Abstract 3962: Advanced-Age Marathon Runners Have A Reduced Framingham Risk Score But Their Extent of Coronary Atherosclerosis is Underestimated
Background: Coronary atherosclerosis is the main cause of exercise-associated death in older athletes. Routine screening for cardiovascular disease is, however, currently not recommended. In this study we measured the prevalence and extent of cardiovascular risk factors (RF) and of coronary artery calcium (CAC) in advanced-age marathon runners in comparison to matched controls from an unselected general population.
Methods: Male marathon runners (n=108, inclusion criteria: age >50 yrs, at least 5 marathon races (42.195km) during the previous 5 yrs, no known heart disease, no diabetes) were invited to participate. Standard RF were measured to calculate the Framingham risk score (FRS). CAC (Agatston score) was measured using electron beam CT. Marathon runners were matched 4:1 by age (n=424) and 2:1 by age and RF (n=216) with asymptomatic presumably healthy males from the Heinz Nixdorf Recall Study (HNRS), an ongoing population-based trial on the predictive value of established RF and novel imaging modalities.
Results: The marathon runners (57±7 yrs) had completed 20 marathons starting 9 yrs ago. On 5 exercise sessions per week they covered 55km per week (median values). RFs were improved in marathon runners in comparison to age-matched controls (BMI: 24±2 (-14%), systolic blood pressure: 121±14 (-10%), LDL-cholesterol: 120±29 (-18%), HDL-cholesterol: 74±17 (+42%) (mean±SD (%-reduction vs. HNRS-cohort), p<0.01 each), resulting in a significant reduction of FRS (7.0±3.6 (-49%), p<0.001). Yet, marathon runners had a similar CAC burden as age-matched controls (Q1/median/Q3 = 0/36/217 vs. 3/40/159, p=n.s.). A CAC>100, indicating increased cardiovascular risk, was more frequent in marathon runners (36.2%) than in age- and RF-matched controls (22.2%, p<0.003).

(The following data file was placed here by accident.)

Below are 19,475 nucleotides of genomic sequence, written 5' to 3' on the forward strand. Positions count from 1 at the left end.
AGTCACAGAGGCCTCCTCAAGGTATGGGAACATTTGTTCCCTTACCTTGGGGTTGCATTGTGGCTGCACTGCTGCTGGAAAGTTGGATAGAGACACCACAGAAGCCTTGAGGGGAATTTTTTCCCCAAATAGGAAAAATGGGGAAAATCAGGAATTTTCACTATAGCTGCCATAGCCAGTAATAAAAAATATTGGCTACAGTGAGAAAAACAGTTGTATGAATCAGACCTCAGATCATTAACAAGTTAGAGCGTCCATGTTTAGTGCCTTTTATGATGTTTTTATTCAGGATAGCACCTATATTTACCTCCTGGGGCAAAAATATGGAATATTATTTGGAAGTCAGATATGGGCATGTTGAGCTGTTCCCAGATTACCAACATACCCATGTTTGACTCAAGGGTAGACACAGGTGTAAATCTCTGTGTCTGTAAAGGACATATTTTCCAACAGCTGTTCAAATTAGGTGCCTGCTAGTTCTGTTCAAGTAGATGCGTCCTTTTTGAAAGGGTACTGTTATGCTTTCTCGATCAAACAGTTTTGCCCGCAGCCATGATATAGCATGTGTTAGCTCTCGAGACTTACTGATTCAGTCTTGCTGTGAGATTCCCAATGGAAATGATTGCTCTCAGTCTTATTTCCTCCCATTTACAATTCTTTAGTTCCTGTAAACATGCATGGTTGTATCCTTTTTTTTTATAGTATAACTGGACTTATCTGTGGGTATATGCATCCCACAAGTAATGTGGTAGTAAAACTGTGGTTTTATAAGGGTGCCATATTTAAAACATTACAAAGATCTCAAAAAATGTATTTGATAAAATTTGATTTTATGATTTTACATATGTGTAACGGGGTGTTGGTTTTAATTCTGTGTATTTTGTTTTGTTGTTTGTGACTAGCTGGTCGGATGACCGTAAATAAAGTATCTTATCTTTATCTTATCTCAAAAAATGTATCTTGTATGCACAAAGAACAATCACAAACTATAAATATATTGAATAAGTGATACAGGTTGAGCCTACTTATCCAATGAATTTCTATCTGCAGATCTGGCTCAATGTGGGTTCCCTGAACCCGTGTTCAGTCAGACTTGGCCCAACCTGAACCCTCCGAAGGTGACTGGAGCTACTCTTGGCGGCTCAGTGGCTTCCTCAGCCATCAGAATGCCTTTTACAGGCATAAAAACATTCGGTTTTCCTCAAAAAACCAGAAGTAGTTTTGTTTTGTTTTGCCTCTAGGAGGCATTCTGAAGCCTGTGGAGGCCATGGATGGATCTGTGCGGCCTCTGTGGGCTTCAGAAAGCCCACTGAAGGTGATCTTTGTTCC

Conclusion: Regular marathon running in males >50 yrs reduces the Framingham risk score by almost 50%. This favourable risk profile did not match the extent of subclinical atherosclerosis but was much higher compared to age- and RF-matched controls from the general population. This unexpectedly high coronary athero-sclerotic burden may account for some of the exercise-related cardiac events in advanced-age marathon runners.